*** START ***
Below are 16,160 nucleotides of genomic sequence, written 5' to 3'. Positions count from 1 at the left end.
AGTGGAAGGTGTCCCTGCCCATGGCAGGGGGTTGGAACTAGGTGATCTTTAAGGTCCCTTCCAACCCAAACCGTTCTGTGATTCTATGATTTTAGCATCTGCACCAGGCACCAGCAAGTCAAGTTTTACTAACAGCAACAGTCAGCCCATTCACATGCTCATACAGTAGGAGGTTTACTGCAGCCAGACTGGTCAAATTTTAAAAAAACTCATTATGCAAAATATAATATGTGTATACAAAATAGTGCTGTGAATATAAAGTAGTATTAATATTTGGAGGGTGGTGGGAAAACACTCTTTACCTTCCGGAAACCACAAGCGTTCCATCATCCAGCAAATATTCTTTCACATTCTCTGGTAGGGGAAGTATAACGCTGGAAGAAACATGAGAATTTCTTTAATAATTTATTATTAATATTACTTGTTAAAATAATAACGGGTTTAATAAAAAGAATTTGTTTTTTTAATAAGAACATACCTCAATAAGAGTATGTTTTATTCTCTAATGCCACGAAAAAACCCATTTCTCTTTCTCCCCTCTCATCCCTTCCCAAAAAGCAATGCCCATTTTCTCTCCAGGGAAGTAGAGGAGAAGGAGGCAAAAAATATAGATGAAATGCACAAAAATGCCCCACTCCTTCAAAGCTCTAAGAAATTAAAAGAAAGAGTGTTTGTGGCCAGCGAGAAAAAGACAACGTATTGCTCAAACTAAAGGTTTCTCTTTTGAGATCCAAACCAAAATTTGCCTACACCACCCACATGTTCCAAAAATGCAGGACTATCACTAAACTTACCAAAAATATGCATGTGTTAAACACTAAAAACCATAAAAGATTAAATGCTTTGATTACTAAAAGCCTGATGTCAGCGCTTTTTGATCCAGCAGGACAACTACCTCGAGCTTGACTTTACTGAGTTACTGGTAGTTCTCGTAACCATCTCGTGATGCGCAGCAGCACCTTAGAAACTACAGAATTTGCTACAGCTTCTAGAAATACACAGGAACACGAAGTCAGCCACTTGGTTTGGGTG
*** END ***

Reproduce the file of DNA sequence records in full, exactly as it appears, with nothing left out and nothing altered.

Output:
Below are 16,160 nucleotides of genomic sequence, written 5' to 3'. Positions count from 1 at the left end.
AGTGGAAGGTGTCCCTGCCCATGGCAGGGGGTTGGAACTAGGTGATCTTTAAGGTCCCTTCCAACCCAAACCGTTCTGTGATTCTATGATTTTAGCATCTGCACCAGGCACCAGCAAGTCAAGTTTTACTAACAGCAACAGTCAGCCCATTCACATGCTCATACAGTAGGAGGTTTACTGCAGCCAGACTGGTCAAATTTTAAAAAAACTCATTATGCAAAATATAATATGTGTATACAAAATAGTGCTGTGAATATAAAGTAGTATTAATATTTGGAGGGTGGTGGGAAAACACTCTTTACCTTCCGGAAACCACAAGCGTTCCATCATCCAGCAAATATTCTTTCACATTCTCTGGTAGGGGAAGTATAACGCTGGAAGAAACATGAGAATTTCTTTAATAATTTATTATTAATATTACTTGTTAAAATAATAACGGGTTTAATAAAAAGAATTTGTTTTTTTAATAAGAACATACCTCAATAAGAGTATGTTTTATTCTCTAATGCCACGAAAAAACCCATTTCTCTTTCTCCCCTCTCATCCCTTCCCAAAAAGCAATGCCCATTTTCTCTCCAGGGAAGTAGAGGAGAAGGAGGCAAAAAATATAGATGAAATGCACAAAAATGCCCCACTCCTTCAAAGCTCTAAGAAATTAAAAGAAAGAGTGTTTGTGGCCAGCGAGAAAAAGACAACGTATTGCTCAAACTAAAGGTTTCTCTTTTGAGATCCAAACCAAAATTTGCCTACACCACCCACATGTTCCAAAAATGCAGGACTATCACTAAACTTACCAAAAATATGCATGTGTTAAACACTAAAAACCATAAAAGATTAAATGCTTTGATTACTAAAAGCCTGATGTCAGCGCTTTTTGATCCAGCAGGACAACTACCTCGAGCTTGACTTTACTGAGTTACTGGTAGTTCTCGTAACCATCTCGTGATGCGCAGCAGCACCTTAGAAACTACAGAATTTGCTACAGCTTCTAGAAATACACAGGAACACGAAGTCAGCCACTTGGTTTGGGTG